As for England, it abandoned Saint Day celebrations when it broke with the Roman Catholic Church in the 16th century (because Henry VIII wanted rid of his wife, so he could marry his lover, whose head he chopped off… and so on), and developed instead a paternal personification of Christmas known as, Father Christmas.
Although now synonymous with Santa Claus, Father Christmas is said to have nothing to do with Saint Nicholas (though he looks suspiciously similar) and was not aimed at children, but at feasting and merriment.
In the 19th century, elements of Sinterklaas, Father Christmas and (to confuse matters even more), the German, golden-haired baby (also a Christmas-gift-giver) called Christkind (who became known as Kris Kringle in America) merged into the now recognizable Santa, courtesy of a poem that appeared in a New York newspaper on December 23, 1823, entitled “A Visit from St. Nicholas” (latterly and better known as “The Night Before Christmas”).
Published anonymously, the poem was eventually claimed as the work of Episcopal Minister, Clement Clarke Moore (though this is contested), who was said to have written it for his children. The poem’s easy charm and enduring popularity have ensured that many of Moore’s fabrications of the jolly old elf– whom he refers to as St Nicholas – have become the mainstay of the Santa myth: most notably, 8 reindeer pulling a sleigh, a sack full of toys, stockings hung with care, naughty and nice lists, and his appearance on Christmas Eve, instead of St. Nicholas Day Eve.
Decades later, political cartoonist, Thomas Nast – illustrating for Harper’s Weekly – set in ink what Moore had rendered in lyric; thus, giving the world the standard visual of Santa. Of course, neither Moore’s description nor Nast’s visual representation sprung fully-formed out of nowhere; rather, both drew on the longstanding European traditions as outlined above.
Moore’s and Nast’s Santa soon became an American phenomenon; which – coming as it did at the dawn of our rampant materialism – revolutionized Christmas, forming it into the gaudy, commercial ziggurat it is today. Santa now lives at the North Pole with his Mrs., has a slew of elves to make toys in his workshop – which is run like an industrial complex – is tracked by NASA on Christmas Eve, is the subject of countless songs, books, movies and ad campaigns, has long-since shed his European iterations, and has nothing whatsoever to do with Jesus (who, to be fair, co-opted December 25th from the Roman sun God, Mithra).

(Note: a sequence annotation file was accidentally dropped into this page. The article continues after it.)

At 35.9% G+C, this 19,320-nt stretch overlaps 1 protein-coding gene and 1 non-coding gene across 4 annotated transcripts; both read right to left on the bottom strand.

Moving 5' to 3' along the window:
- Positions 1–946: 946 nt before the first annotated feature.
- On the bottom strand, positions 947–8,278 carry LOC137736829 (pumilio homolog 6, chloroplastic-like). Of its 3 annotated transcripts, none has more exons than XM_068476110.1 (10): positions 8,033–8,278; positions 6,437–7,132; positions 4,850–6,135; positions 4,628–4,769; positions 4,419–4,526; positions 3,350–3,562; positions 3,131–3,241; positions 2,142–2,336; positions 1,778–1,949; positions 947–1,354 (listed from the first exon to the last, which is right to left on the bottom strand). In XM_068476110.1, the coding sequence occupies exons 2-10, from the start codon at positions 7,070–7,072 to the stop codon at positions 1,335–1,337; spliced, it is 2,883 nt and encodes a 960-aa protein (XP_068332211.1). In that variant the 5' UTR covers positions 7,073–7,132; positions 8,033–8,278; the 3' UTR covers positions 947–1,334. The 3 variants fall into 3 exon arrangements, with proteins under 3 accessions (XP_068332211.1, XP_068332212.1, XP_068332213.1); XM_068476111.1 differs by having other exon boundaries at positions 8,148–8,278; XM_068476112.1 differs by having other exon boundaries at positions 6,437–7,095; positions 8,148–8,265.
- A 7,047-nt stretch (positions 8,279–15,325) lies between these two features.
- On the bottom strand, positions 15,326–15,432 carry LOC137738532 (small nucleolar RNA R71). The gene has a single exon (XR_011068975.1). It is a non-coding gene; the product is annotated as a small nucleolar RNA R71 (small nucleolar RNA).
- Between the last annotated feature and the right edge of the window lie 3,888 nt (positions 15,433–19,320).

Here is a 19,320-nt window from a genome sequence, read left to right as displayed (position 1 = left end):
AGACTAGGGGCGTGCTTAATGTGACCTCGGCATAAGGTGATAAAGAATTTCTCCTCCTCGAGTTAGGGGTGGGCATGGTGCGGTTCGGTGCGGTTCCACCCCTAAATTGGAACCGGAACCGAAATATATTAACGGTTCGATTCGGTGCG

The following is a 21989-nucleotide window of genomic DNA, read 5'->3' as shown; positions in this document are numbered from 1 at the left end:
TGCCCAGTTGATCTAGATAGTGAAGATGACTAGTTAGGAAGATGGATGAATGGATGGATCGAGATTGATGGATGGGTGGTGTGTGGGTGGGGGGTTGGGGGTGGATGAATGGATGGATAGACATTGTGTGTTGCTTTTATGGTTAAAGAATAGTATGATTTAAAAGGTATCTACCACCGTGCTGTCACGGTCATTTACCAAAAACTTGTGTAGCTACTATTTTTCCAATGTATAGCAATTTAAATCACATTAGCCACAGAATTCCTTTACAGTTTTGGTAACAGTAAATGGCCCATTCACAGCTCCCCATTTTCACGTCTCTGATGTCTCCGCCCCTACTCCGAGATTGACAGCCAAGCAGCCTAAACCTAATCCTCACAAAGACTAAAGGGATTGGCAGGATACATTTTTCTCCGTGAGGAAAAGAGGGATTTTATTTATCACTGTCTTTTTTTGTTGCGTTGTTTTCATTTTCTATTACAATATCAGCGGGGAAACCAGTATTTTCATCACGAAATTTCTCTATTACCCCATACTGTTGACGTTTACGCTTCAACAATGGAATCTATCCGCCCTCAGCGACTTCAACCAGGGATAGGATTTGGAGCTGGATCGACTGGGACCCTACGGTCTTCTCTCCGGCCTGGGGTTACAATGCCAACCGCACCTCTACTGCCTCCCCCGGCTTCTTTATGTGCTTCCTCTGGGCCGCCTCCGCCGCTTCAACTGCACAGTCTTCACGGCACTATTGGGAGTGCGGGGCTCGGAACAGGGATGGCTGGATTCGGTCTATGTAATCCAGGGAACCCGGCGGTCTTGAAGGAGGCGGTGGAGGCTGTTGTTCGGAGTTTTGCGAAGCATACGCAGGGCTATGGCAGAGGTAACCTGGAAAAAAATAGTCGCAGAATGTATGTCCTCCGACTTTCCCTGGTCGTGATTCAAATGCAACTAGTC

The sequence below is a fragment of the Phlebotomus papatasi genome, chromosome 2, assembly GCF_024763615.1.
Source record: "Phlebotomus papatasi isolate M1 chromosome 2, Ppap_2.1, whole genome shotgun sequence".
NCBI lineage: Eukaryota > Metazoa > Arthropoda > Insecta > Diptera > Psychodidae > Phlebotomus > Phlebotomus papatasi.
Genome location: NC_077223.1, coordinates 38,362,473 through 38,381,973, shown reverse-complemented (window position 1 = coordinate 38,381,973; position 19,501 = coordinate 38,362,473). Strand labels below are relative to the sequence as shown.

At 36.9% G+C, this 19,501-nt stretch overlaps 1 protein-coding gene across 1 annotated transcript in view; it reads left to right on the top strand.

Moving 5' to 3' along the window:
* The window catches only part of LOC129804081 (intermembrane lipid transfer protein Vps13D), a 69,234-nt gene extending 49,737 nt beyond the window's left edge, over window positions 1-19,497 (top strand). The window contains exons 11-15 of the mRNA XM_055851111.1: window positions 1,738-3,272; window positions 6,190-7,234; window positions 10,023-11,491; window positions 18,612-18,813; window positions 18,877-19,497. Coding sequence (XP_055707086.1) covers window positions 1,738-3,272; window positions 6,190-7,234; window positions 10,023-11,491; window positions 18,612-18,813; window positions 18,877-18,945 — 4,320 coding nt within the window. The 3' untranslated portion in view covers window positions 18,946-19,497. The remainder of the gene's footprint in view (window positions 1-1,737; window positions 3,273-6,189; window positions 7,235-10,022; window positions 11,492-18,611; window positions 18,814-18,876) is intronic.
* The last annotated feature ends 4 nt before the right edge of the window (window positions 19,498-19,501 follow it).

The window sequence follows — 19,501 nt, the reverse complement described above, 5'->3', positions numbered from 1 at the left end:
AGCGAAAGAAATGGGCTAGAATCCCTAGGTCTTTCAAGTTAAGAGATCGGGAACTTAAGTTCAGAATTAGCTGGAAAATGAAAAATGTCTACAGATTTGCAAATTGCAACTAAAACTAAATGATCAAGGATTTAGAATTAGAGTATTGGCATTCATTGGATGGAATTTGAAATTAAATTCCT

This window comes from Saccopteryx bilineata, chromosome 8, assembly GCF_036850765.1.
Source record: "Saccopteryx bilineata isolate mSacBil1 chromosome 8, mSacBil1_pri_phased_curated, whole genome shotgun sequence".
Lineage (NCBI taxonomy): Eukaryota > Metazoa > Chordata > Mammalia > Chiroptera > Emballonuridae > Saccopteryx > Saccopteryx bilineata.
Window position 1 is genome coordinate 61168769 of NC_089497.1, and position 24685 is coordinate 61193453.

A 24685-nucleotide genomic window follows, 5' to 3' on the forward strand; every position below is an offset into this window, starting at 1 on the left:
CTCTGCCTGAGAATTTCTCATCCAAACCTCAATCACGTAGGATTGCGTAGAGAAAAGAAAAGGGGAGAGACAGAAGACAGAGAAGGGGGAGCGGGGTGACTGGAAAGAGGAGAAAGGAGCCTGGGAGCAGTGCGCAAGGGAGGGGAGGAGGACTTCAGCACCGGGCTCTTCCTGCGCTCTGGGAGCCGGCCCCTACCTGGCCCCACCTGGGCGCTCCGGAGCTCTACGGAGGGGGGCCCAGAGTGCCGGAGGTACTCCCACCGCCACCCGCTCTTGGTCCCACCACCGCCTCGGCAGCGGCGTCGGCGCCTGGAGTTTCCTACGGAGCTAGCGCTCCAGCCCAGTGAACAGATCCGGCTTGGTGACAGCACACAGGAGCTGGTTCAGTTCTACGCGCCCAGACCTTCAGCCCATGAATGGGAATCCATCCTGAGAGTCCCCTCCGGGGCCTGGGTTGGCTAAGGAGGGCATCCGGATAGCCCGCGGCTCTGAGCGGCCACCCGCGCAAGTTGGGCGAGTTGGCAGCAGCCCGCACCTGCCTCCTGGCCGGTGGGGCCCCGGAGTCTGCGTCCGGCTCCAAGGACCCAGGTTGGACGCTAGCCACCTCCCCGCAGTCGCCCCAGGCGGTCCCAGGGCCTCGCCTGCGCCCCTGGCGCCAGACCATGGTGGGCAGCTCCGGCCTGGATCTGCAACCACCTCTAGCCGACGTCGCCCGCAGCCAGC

Eventually, the American Santa was fed back to Europe – especially Britain (which is no longer in Europe) and other English-speaking countries, namely, Australia and New Zealand, who have, in turn, given him their own flavor.
So, what does the future hold for Santa? Well, I guess while we continue our insatiable consumption of things we don’t need to survive, he will stay pretty much as he is; though I wouldn’t be surprised if he starts to get thinner.
Because Santa is a myth, he has fallen easy prey to successive layers of fabrication. Some of these layers of myth are relatively new, and some are very old; some have one source of origin, and others, multi-sources. The older and more multi-sourced a given layer (or characteristic), the more complex and convoluted it is, making it difficult to get at the truth (if there even be any). This being so, I found this article difficult to write; especially, as I am aware that people tend to be very passionate about their holiday traditions, whatever they be. Therefore, I humbly apologize if I’ve written anything that is contrary to your particular understanding of the Santa tradition.
(2010) The Real Story of Christmas, The History Channel